(If we were to read further we’d see that the king provided safe passage for Nehemiah and even building supplies to rebuild the wall & gates.)



I’d like to talk to you for a few minutes this morning about prayer. When I announce that I’m going to preach on prayer, I’ll bet a number of you instantly feel guilty. “I know I don’t pray enough, Preacher. Slap my hand again. I can take it. I deserve it.” Many of us feel bad about our prayer lives. We feel we don’t often enough, long enough or well enough, as if there were one correct way to pray. And we seem to have the impression, consciously or unconsciously, that prayer has to be lengthy and intense to really be genuine. You have to work at it!

In many circles “Sweet Hour of Prayer” is a very beloved hymn. I know I love it, but I wonder the percentage of folks who’ve ever spent a solid hour straight in prayer. That’s hard to do! In the 40+ years that I’ve been a practicing Christian I’ve only done it three times, and all three were in a group setting with a leader who lead us through various types of prayer, including singing. But left alone I could never do it.

So, if you have trouble sitting still for a Sweet Hour of Prayer, and if you would like to feel less guilty about your prayer life and at the same time pray more often, then I have good news for you – our prayers do not have to long, wordy and eloquent to count! Our prayers do not need to sound like they should automatically be printed in the Anglican Book of Common Prayer! I love that book, but I can’t pray that way off to top of my head. And I don’t think God expects me to, otherwise God would have made me much smarter!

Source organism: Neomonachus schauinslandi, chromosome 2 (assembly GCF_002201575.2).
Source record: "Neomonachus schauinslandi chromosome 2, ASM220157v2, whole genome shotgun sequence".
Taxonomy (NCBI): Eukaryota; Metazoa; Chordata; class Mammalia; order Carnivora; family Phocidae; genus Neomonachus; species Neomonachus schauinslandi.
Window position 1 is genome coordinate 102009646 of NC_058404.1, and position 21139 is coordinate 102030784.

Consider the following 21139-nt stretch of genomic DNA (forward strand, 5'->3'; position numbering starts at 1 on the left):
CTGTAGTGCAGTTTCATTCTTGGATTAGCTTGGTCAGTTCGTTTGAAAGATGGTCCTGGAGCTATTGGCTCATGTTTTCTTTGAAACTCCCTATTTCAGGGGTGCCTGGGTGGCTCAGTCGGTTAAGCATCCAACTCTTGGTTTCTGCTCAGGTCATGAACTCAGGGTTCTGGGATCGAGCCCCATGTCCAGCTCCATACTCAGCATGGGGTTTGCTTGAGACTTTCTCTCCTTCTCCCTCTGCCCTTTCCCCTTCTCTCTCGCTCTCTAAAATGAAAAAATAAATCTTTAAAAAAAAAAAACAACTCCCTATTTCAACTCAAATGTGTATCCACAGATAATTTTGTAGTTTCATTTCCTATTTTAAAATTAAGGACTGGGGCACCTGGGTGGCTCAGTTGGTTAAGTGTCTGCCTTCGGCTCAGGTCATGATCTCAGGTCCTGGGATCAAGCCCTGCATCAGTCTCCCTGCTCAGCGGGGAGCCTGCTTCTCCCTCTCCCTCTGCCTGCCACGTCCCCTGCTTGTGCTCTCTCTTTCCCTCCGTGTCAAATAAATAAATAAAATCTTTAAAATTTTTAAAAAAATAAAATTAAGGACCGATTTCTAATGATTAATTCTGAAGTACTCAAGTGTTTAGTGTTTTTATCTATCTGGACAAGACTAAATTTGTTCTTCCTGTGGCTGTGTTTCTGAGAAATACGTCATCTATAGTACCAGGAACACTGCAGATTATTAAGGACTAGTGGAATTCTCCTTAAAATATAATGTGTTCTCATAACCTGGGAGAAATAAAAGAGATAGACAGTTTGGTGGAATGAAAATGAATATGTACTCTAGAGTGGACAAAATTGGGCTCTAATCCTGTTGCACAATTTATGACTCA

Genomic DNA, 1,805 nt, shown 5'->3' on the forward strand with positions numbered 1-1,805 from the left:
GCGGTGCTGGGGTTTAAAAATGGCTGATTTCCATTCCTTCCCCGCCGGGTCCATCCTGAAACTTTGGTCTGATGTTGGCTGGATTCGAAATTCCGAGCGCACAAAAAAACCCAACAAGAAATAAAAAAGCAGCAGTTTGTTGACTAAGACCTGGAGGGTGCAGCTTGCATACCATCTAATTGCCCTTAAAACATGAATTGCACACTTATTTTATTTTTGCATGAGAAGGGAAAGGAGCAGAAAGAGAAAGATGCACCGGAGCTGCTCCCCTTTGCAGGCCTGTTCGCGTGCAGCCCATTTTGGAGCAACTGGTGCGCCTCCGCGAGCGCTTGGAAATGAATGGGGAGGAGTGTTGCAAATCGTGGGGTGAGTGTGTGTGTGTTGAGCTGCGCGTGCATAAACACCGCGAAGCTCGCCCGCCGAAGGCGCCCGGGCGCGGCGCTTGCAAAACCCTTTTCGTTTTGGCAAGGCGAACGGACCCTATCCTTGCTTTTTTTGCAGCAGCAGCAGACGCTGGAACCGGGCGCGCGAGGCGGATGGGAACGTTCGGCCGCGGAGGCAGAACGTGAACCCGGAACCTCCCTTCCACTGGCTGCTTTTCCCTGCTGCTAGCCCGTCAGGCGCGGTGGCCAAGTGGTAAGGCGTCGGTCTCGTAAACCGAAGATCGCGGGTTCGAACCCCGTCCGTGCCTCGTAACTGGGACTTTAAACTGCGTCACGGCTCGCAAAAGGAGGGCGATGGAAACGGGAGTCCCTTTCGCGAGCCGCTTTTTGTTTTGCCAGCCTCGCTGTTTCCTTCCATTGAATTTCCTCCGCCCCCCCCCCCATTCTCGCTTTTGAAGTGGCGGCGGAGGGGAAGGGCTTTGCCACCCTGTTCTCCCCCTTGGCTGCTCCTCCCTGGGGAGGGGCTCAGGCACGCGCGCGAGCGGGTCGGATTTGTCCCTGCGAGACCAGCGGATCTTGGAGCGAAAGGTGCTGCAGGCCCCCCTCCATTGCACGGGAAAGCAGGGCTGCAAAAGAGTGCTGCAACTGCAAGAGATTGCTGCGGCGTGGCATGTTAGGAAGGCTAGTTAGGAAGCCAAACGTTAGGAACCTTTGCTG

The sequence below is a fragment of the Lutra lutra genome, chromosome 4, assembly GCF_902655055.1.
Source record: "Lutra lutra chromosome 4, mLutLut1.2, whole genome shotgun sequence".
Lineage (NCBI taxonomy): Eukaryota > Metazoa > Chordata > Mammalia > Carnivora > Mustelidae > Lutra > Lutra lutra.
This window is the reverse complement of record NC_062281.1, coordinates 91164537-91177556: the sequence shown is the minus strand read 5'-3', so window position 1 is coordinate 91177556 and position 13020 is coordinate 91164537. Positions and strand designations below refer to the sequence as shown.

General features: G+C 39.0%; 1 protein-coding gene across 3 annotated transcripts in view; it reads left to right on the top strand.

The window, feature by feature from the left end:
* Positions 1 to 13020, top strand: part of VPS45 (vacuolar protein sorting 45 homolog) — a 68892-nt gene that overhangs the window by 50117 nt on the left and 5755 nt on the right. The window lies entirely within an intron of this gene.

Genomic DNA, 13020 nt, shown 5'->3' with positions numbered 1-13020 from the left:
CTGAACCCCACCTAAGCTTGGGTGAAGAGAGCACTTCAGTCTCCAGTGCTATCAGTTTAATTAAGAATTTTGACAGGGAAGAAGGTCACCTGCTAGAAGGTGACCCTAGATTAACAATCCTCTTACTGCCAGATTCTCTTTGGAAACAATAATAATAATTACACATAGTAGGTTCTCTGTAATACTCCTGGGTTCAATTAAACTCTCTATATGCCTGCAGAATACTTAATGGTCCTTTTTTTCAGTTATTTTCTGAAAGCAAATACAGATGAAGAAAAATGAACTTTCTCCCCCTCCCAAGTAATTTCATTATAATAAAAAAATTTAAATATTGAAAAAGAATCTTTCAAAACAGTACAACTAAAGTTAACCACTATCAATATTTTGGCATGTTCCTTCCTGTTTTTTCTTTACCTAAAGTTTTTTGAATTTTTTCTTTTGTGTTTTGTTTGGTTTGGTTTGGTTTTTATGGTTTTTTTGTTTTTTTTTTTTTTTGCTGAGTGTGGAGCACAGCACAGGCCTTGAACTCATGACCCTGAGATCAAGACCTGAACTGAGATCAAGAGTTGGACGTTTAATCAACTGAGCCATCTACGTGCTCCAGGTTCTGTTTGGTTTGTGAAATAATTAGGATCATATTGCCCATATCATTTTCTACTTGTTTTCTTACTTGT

When it comes to prayer, the Bible offers us a great example in the person of Nehemiah. In the book that bears his name, Nehemiah turns to God in prayer six times. And none of his prayers are very long. The first prayer is found in chapter 1. It lasts for 7 verses. It just took me 1 min. 35 seconds to read it. (Yes, I know it’s a little weird to time your prayers, but I don’t make fun of your quirky habits!).

One minute and 35 seconds. If I told you I just had a beautiful time with God. It lasted one minute and 35 seconds, would you say to me, “Wow! You are a Spirit Giant, Pastor Rich. You’re a mighty, modern mystic!” Of course not. Somewhere we’ve gotten into our heads that prayer has to be a long, arduous task to be heard by God. But prayer doesn’t have to be long to be effective and intimate.

Question – Did Jesus comment on the people of his day praying prayers that were too
long or too short? If you said, “too long” you answered correctly. In the Sermon on the Mount he said, “When you prayer do not heap up empty words as the Gentiles do. For they think they will be heard because of their many words. Do not be like them” (Matthew 6:7-8). And then he gives them the most famous prayer in our faith to pray – the Lord’s Prayer! (Yes, I timed myself on this one, too. It takes me on average about 22 seconds.Your actual mileage may vary.)

Back to Nehemiah. In chapter two Nehemiah is before the king and he’s looking sad. The king sees this. Nehemiah tells him why – his hometown, Jerusalem, is in ruins. So the king says, “What can I do for you?” Vs. 5 says, “So I prayed to the God of heaven. Then I said to the king, “Send me to Judah to rebuild Jerusalem!”